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I got this explenation:

"It is well-known that an image’s histogram is essentially the probability mass function (pmf) of the image (only differing by a scalar). Multiplying each component of the pmf by a correspondingly shifted unit impulse results in the probability density function (pdf). Obviously, in the context of discrete Fourier transform (DFT), the unit impulses can be ignored, implying that we can treat pmf and pdf exchangeable. Thus, the pdf can be thought as the normalized version of a histogram."

and I am trying to fully understand it.

It is clear to me that histogram of an image are probability mass functions. How can we treat is as probability density function since it is discrete signal, not continuous? Is the only reason that DFT of both PMF and PDF would give us same result so it doesn't really matter in this scenario?

And how can we even get PDF from PMF? I don't get this part: "multiplying each component of the pmf by a correspondingly shifted unit impulse results in the probability density function" and I cannot find any good example or explenation.

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A random variable (RV) doesn't need to be continuous in order to have a PDF. The PDF of a discrete RV, i.e. a RV that takes on only discrete values, is of course not a continuous function but is only different from zero at the possible discrete values of the RV.

An example would be the outcome of a fair die. It takes on the values 1 to 6 with equal probability $1/6$. It's PDF is given by

$$p(x)=\frac16\sum_{i=1}^6\delta(x-i)\tag{1}$$

where $\delta(x)$ is the Dirac delta impulse. The Dirac delta impulses are necessary in the PDF (as opposed to the PMF) because probabilities are computed from the PDF by integration. Since for any interval $[a,b]$ containing the value $0$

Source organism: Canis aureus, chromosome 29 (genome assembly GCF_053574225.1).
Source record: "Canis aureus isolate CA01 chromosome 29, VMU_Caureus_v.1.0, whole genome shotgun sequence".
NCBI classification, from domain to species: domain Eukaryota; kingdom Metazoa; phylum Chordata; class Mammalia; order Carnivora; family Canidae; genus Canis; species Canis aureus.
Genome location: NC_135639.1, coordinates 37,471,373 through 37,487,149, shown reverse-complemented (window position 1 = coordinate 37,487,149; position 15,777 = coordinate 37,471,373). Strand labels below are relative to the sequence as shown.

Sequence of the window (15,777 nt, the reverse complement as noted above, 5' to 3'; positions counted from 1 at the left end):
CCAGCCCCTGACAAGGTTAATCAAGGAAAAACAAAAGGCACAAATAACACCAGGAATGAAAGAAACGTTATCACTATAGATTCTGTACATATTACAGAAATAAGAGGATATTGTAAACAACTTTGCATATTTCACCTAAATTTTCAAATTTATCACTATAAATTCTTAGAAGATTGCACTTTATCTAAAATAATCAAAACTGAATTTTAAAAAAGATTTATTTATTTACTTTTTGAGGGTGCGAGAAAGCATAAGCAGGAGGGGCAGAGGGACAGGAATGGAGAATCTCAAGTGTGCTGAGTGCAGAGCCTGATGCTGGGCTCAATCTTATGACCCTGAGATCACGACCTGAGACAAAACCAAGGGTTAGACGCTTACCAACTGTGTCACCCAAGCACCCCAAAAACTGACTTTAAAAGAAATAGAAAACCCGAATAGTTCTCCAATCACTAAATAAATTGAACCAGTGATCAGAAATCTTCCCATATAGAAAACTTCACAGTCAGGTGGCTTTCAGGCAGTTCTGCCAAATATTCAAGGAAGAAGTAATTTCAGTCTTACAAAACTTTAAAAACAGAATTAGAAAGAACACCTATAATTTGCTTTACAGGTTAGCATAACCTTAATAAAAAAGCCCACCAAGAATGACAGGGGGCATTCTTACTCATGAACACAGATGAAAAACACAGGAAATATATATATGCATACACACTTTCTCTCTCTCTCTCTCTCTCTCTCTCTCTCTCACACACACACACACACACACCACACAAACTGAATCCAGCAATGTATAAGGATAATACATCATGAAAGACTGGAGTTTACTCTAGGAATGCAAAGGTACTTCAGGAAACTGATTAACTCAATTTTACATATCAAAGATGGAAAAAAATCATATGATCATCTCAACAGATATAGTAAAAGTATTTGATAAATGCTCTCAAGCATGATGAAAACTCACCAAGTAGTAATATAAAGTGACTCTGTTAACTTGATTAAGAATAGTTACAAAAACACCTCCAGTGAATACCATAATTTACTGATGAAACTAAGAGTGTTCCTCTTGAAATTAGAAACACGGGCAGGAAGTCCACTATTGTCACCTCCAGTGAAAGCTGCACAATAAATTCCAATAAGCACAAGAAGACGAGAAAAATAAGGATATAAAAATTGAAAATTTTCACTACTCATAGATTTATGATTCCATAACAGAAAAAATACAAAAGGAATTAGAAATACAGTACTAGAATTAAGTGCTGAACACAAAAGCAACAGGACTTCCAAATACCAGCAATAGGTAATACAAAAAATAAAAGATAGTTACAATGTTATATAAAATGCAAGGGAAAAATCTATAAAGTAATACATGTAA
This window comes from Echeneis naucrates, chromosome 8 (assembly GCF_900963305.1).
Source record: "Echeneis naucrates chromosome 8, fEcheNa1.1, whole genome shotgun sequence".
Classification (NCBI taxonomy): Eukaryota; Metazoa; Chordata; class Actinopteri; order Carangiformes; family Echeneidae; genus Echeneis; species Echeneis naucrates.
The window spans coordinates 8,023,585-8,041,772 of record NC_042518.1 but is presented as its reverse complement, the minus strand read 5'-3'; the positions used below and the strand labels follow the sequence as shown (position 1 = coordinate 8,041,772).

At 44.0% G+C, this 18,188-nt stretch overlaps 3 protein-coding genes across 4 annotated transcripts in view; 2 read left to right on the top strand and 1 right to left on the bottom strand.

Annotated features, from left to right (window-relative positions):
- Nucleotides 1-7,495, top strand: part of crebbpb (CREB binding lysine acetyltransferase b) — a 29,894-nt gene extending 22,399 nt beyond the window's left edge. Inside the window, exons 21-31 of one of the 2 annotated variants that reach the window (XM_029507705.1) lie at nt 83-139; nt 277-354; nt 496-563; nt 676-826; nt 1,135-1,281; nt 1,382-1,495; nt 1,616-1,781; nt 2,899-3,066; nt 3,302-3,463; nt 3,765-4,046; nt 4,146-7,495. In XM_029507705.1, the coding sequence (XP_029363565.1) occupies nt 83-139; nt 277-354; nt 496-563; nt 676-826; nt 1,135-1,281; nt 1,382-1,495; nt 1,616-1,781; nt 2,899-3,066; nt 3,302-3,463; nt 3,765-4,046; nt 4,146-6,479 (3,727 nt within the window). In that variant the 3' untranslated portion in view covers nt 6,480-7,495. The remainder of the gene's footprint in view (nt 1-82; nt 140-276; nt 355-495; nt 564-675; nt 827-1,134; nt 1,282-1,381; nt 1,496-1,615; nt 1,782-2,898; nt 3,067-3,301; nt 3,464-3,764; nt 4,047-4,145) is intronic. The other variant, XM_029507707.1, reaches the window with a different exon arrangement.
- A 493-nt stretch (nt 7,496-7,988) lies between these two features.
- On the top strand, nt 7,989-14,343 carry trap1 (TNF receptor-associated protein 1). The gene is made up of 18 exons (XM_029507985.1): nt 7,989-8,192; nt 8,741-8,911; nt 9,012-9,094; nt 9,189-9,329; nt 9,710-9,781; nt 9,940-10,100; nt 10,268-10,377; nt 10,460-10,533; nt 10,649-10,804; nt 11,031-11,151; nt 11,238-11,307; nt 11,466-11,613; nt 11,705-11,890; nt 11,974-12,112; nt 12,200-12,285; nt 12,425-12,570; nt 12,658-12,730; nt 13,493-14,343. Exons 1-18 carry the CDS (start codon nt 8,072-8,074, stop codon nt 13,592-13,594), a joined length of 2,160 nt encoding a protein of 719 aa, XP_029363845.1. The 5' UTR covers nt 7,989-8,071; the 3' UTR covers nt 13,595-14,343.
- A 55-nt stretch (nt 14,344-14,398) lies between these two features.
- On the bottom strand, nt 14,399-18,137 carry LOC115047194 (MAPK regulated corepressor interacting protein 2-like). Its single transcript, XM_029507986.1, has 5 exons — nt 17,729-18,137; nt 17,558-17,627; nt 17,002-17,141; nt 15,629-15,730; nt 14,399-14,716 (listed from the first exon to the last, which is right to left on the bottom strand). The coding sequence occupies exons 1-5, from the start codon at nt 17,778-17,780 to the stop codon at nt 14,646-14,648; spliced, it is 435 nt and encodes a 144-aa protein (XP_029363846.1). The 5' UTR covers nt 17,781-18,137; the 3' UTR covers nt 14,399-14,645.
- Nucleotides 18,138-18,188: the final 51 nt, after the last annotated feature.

$$\int_{a}^b\delta(x)dx=1$$

the PDF given by (1) integrates to $1$, as desired. And the probability of the RV $X$ being inside an arbitrary interval $[a,b]$ is

$$P[a\le X\le b]=\int_a^b p(x)dx$$

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  • $\begingroup$ Wow thanks, didn't know this is possible. However I am working with normalized image histogram (PMF) which contains wild numbers so I am afraid it won't be possible to make PDF of it anyhow easy like in your fair dice example. As final result I am trying to get characteristic function which is DFT of PDF and I have only PMF. And my source says that in this case the PDF and PMF are exchangeable so I dont need any PDF and I should just do DFT of PMF and it will be that CF. How is this possible? I can't see the idea behind that. $\endgroup$ – Ding Feb 16 '15 at 0:15
  • $\begingroup$ @Ding: You just need to normalize the PMF such that its values add up to 1. As for the characteristic function, you can either take the continuous time Fourier transform of the PDF (with Dirac deltas), or - equivalently - the discrete time Fourier transform (DTFT, not DFT) of the PMF. Both will give the same result, which is a continuous function. $\endgroup$ – Matt L. Feb 16 '15 at 8:54

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